Government must resist saving “poorly run” businesses, urges IEA expert
Andy Mayer, Energy Analyst at free market think tank the Institute of Economic Affairs, commented on the collapse of Britishvolt
“Britishvolt (BV) was a poorly run business that failed despite Government support and political assumptions about the future of transport.
“BV’s necessity was rooted in two assumptions. That the UK’s past success in making cars must be continued, and that heavy batteries must be made close to car plants to reduce their cost and impact.
“The UK’s current advantage lies in manufacturing engines, specifically the internal combustion engines that use fossil fuels, particularly in luxury vehicles. The Government has signalled it will ban this industry in two stages: 2030 for dedicated engines, and 2035 for hybrids.
“Whether location matters rests on the difference in cost and social costs attached to transport. It clearly doesn’t matter for example for the manufacture of most consumer goods, made in Asia.
“These countries also dominate the global market for making batteries, while the leading UK site is Chinese. The UK is expensive for land, labour, and energy, all three major costs for manufacturing. Current UK policies artificially raise the cost of land through planning, seek to make the UK a ‘high-wage’ economy, and force up the price of energy.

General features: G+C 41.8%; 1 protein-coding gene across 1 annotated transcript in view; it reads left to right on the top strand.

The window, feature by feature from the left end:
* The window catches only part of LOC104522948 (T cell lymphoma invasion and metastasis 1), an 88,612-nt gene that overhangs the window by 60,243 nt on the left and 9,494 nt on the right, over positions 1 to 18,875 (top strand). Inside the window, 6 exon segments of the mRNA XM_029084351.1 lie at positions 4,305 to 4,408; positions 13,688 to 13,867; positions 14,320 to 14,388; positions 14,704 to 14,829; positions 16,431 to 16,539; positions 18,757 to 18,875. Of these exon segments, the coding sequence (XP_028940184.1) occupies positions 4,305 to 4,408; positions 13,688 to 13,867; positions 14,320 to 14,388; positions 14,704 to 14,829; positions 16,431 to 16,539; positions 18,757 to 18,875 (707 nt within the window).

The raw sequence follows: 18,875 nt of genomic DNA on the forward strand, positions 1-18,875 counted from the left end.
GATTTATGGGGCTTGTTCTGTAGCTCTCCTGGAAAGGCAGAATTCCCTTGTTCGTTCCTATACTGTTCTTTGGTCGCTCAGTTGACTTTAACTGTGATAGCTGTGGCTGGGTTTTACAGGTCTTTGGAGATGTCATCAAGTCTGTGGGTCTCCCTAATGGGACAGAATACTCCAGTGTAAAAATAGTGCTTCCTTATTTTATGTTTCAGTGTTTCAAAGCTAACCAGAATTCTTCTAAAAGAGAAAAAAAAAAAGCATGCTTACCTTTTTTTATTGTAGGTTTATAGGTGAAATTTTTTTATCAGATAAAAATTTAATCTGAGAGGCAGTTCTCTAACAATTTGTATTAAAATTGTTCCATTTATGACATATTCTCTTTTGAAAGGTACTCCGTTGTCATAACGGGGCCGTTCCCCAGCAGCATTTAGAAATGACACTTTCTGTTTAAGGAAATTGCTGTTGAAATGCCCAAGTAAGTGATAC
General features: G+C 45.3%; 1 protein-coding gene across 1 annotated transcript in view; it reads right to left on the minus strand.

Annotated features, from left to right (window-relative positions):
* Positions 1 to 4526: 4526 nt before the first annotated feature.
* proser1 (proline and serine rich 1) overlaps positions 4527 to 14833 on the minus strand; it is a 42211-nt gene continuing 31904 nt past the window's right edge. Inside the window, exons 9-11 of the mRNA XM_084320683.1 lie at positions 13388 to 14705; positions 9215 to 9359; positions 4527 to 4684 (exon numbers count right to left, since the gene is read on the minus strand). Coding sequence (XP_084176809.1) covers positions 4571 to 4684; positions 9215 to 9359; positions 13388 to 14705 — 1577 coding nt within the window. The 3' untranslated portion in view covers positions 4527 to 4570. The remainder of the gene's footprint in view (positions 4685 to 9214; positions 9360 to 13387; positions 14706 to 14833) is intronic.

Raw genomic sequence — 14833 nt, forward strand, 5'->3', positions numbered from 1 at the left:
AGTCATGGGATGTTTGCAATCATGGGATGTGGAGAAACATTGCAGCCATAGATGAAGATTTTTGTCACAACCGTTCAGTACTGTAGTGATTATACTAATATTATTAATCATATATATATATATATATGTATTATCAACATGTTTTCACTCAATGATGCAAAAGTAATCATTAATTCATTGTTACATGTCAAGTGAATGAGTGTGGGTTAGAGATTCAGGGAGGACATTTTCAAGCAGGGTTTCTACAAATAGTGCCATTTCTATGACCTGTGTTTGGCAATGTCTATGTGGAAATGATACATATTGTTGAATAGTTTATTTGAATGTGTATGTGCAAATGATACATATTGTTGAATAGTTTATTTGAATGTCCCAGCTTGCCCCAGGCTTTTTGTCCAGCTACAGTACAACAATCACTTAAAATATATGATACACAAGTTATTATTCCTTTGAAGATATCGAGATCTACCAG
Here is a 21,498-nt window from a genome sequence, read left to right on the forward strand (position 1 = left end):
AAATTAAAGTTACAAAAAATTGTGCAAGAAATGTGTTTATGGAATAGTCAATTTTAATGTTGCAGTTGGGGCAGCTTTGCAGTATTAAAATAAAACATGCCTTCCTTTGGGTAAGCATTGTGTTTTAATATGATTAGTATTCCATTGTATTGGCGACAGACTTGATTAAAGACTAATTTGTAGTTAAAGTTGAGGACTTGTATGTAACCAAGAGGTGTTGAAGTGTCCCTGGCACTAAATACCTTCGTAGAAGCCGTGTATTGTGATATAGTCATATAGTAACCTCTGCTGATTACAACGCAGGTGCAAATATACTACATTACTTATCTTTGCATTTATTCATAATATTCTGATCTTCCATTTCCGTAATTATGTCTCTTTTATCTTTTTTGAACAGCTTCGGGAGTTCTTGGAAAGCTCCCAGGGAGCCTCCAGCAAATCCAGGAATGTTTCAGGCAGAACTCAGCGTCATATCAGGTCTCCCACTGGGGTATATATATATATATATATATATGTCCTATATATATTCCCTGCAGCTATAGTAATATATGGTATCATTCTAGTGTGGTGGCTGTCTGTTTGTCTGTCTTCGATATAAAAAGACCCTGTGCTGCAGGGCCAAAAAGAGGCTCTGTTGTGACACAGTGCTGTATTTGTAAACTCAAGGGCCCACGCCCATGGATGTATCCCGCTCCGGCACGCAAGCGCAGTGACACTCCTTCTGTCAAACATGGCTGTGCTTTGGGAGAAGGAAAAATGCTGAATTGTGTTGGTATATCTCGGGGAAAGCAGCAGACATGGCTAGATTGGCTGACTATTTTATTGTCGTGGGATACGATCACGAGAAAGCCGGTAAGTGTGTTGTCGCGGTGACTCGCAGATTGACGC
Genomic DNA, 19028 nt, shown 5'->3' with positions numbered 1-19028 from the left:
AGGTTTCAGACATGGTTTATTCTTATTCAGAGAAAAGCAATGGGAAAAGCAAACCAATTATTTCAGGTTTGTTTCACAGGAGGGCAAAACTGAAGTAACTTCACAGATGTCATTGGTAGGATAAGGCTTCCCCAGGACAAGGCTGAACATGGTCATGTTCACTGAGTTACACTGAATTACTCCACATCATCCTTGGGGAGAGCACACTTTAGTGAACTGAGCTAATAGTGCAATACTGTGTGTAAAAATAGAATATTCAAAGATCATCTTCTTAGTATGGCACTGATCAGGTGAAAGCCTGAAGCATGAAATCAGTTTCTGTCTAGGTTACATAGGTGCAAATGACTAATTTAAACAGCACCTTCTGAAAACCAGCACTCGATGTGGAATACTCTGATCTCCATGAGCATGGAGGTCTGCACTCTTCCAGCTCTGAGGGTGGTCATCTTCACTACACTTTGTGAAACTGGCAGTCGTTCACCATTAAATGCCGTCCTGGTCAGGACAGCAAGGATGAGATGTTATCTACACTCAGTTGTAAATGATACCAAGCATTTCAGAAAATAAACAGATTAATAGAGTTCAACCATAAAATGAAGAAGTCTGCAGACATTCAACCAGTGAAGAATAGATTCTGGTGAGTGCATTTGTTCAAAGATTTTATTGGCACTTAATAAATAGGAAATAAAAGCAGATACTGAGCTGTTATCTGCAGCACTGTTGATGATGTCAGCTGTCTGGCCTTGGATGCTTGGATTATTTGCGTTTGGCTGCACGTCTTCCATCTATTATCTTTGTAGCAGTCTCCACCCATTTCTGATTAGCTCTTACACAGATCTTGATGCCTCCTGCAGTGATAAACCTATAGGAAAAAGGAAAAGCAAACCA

“In brief the UK seeks to ban the thing it leads the world in producing and is throwing money at poor quality projects. The UK has done little to nothing to reduce the cost of making things in the UK. Industrial strategy and subsidies will make that problem worse, by imposing their cost on other industries, and creating an investment climate where no one will act without the promise of support.
“The alternative is letting world-beating companies emerge by proof of their own efforts and trade. This requires low stable taxes, pro-growth regulation, and the courage to resist intervention.”
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